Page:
RUSH: Rick in Fort Collins, Colorado, home of Dan’s Bake Sale. Great to have you with us. How you doing?
CALLER: I’m doing well, sir. When do you think the media is going to give Drew Brees the respect and accolades he deserves?
RUSH: Depends on which media. A lot of media I read — and I mean read; I don’t know what kind you’re talking about — I find deep affection for Drew Brees in a lot of places. Now, the Saints haven’t won anything recently. They’re in New Orleans. He’s got… Has Brees…? He’s won a Super Bowl; so, I mean, that… All of those are factors. What do you think he’s being short-changed, or how?
CALLER: Well (sigh), in general with the focus on other quarterbacks. A, you’ve got of course Brady. He’s still playing and he’s great. He’s won a lot of Super Bowls, set the records there. But Brees as an individual player, performance-wise, eclipses everybody at the quarterback position right now. He’s been in the league a year shorter than Brady has, but he’s 5,000 yards ahead passing. He’s on track right now in two years to be the number one quarterback in every category.
RUSH: Except championships. You know, this stuff… This matters in terms of the way quarterbacks are rated and the way they’re covered. Look at Roethlisberger. You know, Roethlisberger is… Would you call him a top five quarterback, top tier?
CALLER: Uh, Big Ben?
RUSH: You’d put Brees in the top five. You’d put him in number one obviously, or pretty close?
CALLER: Well, of course. I’m a Saints fan. I grew up in New Orleans; I watched Archie Manning play (chuckling) in Tulane Stadium.
RUSH: There you go! Archie Manning was adored and loved by the media, and he played for a team that the fans wore sacks over their heads.
CALLER: Yeah. I, uh, happen to wear a sack. (chuckling)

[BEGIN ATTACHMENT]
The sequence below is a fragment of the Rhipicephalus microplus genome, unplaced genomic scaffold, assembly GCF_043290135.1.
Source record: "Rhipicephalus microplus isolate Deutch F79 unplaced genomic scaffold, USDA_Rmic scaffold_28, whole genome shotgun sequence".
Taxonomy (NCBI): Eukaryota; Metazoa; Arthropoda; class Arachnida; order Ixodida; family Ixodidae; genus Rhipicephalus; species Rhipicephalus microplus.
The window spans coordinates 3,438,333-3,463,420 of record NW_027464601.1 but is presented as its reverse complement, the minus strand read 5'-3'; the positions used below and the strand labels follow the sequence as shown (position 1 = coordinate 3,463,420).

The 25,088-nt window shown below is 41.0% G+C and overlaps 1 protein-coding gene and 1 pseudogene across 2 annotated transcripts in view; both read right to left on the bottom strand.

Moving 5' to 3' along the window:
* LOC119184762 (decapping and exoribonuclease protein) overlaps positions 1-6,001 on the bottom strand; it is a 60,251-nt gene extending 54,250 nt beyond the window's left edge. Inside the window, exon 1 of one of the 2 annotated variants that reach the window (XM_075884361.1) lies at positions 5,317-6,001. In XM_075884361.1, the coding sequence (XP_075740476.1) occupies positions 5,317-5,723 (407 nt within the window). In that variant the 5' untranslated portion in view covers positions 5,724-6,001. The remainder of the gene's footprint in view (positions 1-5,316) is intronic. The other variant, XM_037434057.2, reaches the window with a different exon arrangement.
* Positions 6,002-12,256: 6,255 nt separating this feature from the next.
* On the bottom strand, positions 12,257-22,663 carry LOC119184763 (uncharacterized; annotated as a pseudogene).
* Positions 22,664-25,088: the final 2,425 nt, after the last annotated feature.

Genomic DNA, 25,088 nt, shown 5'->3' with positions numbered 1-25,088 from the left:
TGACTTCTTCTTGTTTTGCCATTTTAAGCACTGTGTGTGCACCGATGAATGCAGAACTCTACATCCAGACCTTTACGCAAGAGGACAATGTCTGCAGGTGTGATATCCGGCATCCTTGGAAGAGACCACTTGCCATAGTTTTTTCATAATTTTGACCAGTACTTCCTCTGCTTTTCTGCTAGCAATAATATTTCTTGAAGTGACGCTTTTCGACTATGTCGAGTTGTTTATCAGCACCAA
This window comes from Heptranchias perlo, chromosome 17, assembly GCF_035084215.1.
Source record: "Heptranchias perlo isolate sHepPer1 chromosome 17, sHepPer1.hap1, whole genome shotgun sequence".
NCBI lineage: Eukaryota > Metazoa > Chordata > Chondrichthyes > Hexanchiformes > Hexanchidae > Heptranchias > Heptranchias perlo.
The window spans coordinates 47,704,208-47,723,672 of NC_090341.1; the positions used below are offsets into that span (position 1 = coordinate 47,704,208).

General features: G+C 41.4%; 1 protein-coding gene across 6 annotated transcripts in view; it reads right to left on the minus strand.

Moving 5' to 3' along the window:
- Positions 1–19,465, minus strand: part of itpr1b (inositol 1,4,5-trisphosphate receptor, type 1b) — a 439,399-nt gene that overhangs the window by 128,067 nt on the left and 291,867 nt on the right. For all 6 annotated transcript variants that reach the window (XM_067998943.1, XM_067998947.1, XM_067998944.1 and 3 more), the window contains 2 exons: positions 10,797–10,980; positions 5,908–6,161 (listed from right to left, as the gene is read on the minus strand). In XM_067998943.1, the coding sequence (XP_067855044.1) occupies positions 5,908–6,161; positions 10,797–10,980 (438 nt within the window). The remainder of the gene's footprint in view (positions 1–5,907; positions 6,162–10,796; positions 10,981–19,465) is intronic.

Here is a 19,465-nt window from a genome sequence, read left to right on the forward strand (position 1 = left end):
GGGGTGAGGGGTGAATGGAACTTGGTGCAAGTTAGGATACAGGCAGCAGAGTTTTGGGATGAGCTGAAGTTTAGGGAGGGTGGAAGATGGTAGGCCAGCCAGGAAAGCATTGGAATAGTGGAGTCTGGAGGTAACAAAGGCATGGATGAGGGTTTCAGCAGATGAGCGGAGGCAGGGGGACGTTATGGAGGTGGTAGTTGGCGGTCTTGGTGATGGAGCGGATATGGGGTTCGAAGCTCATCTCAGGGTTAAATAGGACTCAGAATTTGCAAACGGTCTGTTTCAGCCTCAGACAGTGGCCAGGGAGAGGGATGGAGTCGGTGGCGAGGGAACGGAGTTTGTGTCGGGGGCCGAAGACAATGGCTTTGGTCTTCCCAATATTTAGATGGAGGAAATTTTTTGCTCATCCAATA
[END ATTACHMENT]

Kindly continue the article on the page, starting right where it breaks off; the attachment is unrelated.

CALLER: We actually had cheers if he got a first down.
CALLER: And to this day as a Saints fan, I find it scary to watch a replay of the Saints game ’cause I think they can still lose, even if they won in real life.
RUSH: Yeah. (laughing)
CALLER: That’s how bad it was.
RUSH: Well, I’ll tell you this. Based on my recollection of coverage, I don’t think Drew Brees… He doesn’t get disrespected. Maybe he doesn’t get the kind of coverage that you think he deserves. But whenever he’s covered, he’s lauded, Drew Brees, especially in joint stories about him and his relationship with Sean Payton. Those stories are portrayed right up there with Brady and Belichick in terms of strategic partnership that’s paid off and is mutually beneficial. I’ve never been under the impression that Brees gets the short shrift.
I have known quarterbacks who I don’t think are in his league who get even more or as much coverage, but there you’re getting into sociological and, you know, cultural explanations for why things like that happen. Any time you bring the media into it, you immediately start having to factor in, “Well, who are they and what is it that they want to promote?” Let’s face it, Drew Brees… There’s nothing about Drew Brees that they can say, “He’s overcome big victim status and disadvantages.” He’s overcome this surgery that nobody thought he could come back from in his shoulder, but in terms of socioeconomic things, he’s not the first in his family to go to college. He didn’t grow up among rampant crime or any of that. So he doesn’t make for the same kind of social interest story that you get now from a lot of sports media.
CALLER: True. It is always fun to see him at the end of the game ’cause he always has to look up at the opposing quarterback.
RUSH: (laughing) Yeah, because —
CALLER: Manning towered over him.
CALLER: Brady towers over him. The Saints played Patriots four or five years ago at the dome in New Orleans, and it was a shoot-out, Brady and Brees.
RUSH: Right. Oh, I remember.
CALLER: Brees actually threw more touchdowns than incompletions in that game. And they won.
RUSH: Well, I’ll tell you: I think Brees is really treated favorably by media. I don’t think you have to worry about him being mistreated or given short shrift by it. But I understand your concern. You think he’s much better than what he’s given credit for. Pfft! Who can explain it? But, look, I think another thing about Drew Brees is he’s a very intelligent guy. When the league needs somebody to write an op-ed to represent the players’ point of view, say, on the new collective bargaining? It’s always Drew Brees who writes the op-ed that you see in the Wall Street Journal or the New York Times or something. So I think he’s done well, and he has a very, very excellent professional image that accompanies his prowess on the field. I’m sure he’ll be thrilled, Rick, when he hears about your concern out there.
I appreciate the call.